The next question is a follow-up from Anthony with Loop Capital. Please go ahead.

Anthony Chukumba
Thanks. Just a real quick one. And you've kind of touched on this a little bit in some of your answers to the previous questions, but just any update in terms of your e-commerce integrations with your big retail partners. Thanks.

Steve Michaels
Yes, Anthony. We made good progress in 2021. We've got--as I mentioned earlier about this kind of tech priority and being slotted in in the quarters, we've got plans with basically our key retailers that aren't already transactional in 2022. But we don't stop there, right? The ones that launched in 2020, they were enhanced in 2021, and we'll continue to try and make the process better.

E-com is a bright spot. As we mentioned, it grew 151% in 2021. It was 18% of GMV in the quarter, in Q4. We expect it will continue to grow faster than the overall GMV. We don't have a target, as I've said in the past, because we want the customer to choose what channel they interact with us on. But it's my expectation that that 15.2% of GMV for '21 that came from e-com, it will be higher in 2022 because that's basically what the customers and retailers are asking for.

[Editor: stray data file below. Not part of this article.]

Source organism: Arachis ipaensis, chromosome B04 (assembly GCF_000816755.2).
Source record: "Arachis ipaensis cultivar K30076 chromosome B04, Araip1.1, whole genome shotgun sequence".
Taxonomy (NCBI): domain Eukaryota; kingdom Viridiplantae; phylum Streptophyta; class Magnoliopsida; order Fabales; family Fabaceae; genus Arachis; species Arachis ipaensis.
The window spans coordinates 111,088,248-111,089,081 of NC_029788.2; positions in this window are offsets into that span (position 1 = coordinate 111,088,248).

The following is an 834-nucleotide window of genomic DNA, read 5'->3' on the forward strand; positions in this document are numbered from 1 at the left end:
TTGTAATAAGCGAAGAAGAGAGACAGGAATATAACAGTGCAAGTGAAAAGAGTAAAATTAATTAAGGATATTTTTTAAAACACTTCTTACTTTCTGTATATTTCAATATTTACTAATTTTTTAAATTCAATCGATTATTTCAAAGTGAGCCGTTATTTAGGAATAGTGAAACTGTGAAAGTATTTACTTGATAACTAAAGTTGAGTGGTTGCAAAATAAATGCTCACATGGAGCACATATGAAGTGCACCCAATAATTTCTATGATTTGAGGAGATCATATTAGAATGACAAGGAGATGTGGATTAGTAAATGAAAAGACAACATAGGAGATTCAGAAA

Anthony Chukumba
That's helpful. Thank you.

This concludes our question and answer session. I would now like to turn the conference back over to Steve Michaels for any closing remarks.

PROG Holdings, Inc. Fourth Quarter and FY '21 Earnings Call
February 23, 2022, 8:30 AM Eastern


Steve Michaels
Yes. We thank you guys for joining us today. We look forward to continuing to communicate with you about our 2022 plans and having 2022 ramp as the year goes on. Thanks to all the PROG family out there for taking care of our customers. And we'll talk to you again in a couple months.

This conference has now concluded. Thank you for your attending today's presentation. You may now disconnect.
PROG Holdings, Inc. Fourth Quarter and FY '21 Earnings Call
February 23, 2022, 8:30 AM Eastern